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Electrophysiological and Neuroimaging Studies � During Resting State and Sensory Stimulation in Disorders of Consciousness: A Review

Jain, R and Ramakrishnan, AG (2020) Electrophysiological and Neuroimaging Studies � During Resting State and Sensory Stimulation in Disorders of Consciousness: A Review. In: Frontiers in Neuroscience, 14 .

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Official URL: https://dx.doi.org/10.3389/fnins.2020.555093


A severe brain injury may lead to a disorder of consciousness (DOC) such as coma, vegetative state (VS), minimally conscious state (MCS) or locked-in syndrome (LIS). Till date, the diagnosis of DOC relies only on clinical evaluation or subjective scoring systems such as Glasgow coma scale, which fails to detect subtle changes and thereby results in diagnostic errors. The high rate of misdiagnosis and inability to predict the recovery of consciousness for DOC patients have created a huge research interest in the assessment of consciousness. Researchers have explored the use of various stimulation and neuroimaging techniques to improve the diagnosis. In this article, we present the important findings of resting-state as well as sensory stimulation methods and highlight the stimuli proven to be successful in the assessment of consciousness. Primarily, we review the literature based on (a) application/non-use of stimuli (i.e., sensory stimulation/resting state-based), (b) type of stimulation used (i.e., auditory, visual, tactile, olfactory, or mental-imagery), (c) electrophysiological signal used (EEG/ERP, fMRI, PET, EMG, SCL, or ECG). Among the sensory stimulation methods, auditory stimulation has been extensively used, since it is easier to conduct for these patients. Olfactory and tactile stimulation have been less explored and need further research. Emotionally charged stimuli such as subject�s own name or narratives in a familiar voice or subject�s own face/family pictures or music result in stronger responses than neutral stimuli. Studies based on resting state analysis have employed measures like complexity, power spectral features, entropy and functional connectivity patterns to distinguish between the VS and MCS patients. Resting-state EEG and fMRI are the state-of-the-art techniques and have a huge potential in predicting the recovery of coma patients. Further, EMG and mental-imagery based studies attempt to obtain volitional responses from the VS patients and thus could detect their command-following capability. This may provide an effective means to communicate with these patients. Recent studies have employed fMRI and PET to understand the brain-activation patterns corresponding to the mental imagery. This review promotes our knowledge about the techniques used for the diagnosis of patients with DOC and attempts to provide ideas for future research. © Copyright © 2020 Jain and Ramakrishnan.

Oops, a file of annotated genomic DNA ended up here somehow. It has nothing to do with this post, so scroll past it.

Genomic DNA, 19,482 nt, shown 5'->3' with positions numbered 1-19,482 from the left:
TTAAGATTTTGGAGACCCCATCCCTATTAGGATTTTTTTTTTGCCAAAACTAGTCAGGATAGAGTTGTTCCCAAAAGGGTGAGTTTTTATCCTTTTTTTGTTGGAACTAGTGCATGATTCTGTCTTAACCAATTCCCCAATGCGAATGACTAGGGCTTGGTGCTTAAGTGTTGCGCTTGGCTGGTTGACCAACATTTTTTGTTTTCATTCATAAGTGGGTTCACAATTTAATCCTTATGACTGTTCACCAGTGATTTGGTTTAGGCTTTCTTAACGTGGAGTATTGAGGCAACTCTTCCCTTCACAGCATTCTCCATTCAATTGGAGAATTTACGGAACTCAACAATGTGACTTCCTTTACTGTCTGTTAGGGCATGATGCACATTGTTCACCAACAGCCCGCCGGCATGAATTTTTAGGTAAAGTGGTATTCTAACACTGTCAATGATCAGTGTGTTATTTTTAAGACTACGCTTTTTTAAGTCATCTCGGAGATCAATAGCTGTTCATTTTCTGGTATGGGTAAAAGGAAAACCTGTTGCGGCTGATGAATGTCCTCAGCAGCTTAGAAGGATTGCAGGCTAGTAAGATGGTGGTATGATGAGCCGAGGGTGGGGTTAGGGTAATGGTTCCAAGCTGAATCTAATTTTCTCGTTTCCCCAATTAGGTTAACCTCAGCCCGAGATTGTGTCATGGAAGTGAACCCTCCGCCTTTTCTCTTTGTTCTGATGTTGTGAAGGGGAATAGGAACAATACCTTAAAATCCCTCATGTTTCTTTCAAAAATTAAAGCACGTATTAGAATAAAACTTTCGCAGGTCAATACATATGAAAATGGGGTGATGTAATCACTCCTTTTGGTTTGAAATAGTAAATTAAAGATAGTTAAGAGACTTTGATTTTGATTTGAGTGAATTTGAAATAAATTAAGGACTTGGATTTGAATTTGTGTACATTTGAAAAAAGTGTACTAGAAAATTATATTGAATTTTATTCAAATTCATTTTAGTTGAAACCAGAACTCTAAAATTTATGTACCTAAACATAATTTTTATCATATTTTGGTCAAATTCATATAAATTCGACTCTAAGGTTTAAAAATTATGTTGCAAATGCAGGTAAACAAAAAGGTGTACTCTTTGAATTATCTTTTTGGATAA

Item Type: Journal Article
Publication: Frontiers in Neuroscience
Publisher: Frontiers Media S.A.
Additional Information: Copyright to this article belongs to Frontiers Media S.A.
Keywords: auditory response; auditory stimulation; brain electrophysiology; consciousness disorder; electroencephalography; electromyography; emotionality; event related potential; functional connectivity; functional magnetic resonance imaging; human; neuroimaging; positron emission tomography; resting state network; Review; sensory stimulation; smelling; tactile stimulation
Department/Centre: Division of Electrical Sciences > Electrical Engineering
Date Deposited: 15 Dec 2020 09:30
Last Modified: 15 Dec 2020 09:30
URI: http://eprints.iisc.ac.in/id/eprint/66823

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